Threadgill, John Kenneth (1909–1987)

By: Alan Lee Haworth

Type: Biography

Published: February 1, 1996

Updated: March 15, 2018

Kenneth Threadgill, country singer and tavern owner, was born John Kenneth Threadgill on September 12, 1909, in Peniel, Texas. He was the ninth of eleven children of Rev. John Threadgill. His father ministered between Hunt County and New Mexico. The family moved to Beaumont, and then in 1923 to Austin, where Kenneth attended Austin High School and subsequently met his future mentor and idol, Jimmie Rodgers. Threadgill worked at the Tivoli Theater in Beaumont and heard Rodgers sing. Backstage, Rodgers heard Threadgill imitating his yodeling and was impressed. Threadgill incorporated yodeling into his country singing act later in his life to make a unique style that fans loved.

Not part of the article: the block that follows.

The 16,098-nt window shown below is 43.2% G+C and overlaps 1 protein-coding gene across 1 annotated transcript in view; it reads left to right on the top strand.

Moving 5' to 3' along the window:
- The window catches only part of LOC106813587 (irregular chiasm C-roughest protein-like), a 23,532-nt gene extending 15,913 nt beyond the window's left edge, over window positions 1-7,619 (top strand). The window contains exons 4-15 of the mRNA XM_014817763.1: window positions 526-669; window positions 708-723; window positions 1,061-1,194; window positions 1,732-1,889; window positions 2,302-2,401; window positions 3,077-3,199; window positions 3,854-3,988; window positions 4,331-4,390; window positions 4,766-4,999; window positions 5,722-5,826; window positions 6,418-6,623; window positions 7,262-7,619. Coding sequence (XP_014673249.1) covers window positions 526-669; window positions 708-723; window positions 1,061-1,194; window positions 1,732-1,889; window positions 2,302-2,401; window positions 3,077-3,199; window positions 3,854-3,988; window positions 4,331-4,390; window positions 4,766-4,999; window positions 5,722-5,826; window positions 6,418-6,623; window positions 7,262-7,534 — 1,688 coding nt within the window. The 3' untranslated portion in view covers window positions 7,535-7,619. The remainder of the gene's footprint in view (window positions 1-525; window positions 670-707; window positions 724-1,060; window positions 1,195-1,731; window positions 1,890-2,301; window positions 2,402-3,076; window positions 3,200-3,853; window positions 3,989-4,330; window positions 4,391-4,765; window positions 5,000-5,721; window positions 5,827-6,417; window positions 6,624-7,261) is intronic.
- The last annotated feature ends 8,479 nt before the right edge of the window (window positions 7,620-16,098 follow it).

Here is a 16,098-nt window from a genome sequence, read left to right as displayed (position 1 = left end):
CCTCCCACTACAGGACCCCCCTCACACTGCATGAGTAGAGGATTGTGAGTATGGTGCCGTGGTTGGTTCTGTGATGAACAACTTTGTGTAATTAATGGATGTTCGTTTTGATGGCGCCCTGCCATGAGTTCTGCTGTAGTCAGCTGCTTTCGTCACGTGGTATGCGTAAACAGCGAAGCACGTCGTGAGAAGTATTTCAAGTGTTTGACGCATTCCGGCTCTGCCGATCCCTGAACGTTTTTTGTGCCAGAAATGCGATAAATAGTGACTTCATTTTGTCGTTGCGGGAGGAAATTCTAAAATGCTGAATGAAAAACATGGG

In 1933 he moved to Austin and began working at an old service station on North Lamar Boulevard. By December, Threadgill had bought the establishment and changed it to Threadgill's Tavern, which still sold gas and food but operated with the first beer license in Austin after the repeal of Prohibition. At that time Threadgill did not allow dancing because he would have had to pay an extra tax on a dance hall that served beer. He and his wife, Mildred (Greer), ran the restaurant and tavern until World War II, when they closed for a few years. They had three daughters. Though Threadgill was classified I-A by the army, he worked as a welder for the war effort, and the enlistment officer deferred him in ninety-day stretches until the war ended. Meanwhile, the music did not completely stop. Hank Williams came through Austin and managed to fit in an extra show at the Dessau Dance Hall, northeast of Austin in Dessau. Hank was late, so Kenneth was asked to sing a few Hank Williams songs in the meantime. As Hank walked into the hall, Threadgill was singing "Lovesick Blues." Hank came onstage to finish the show, and the two laughed together afterward.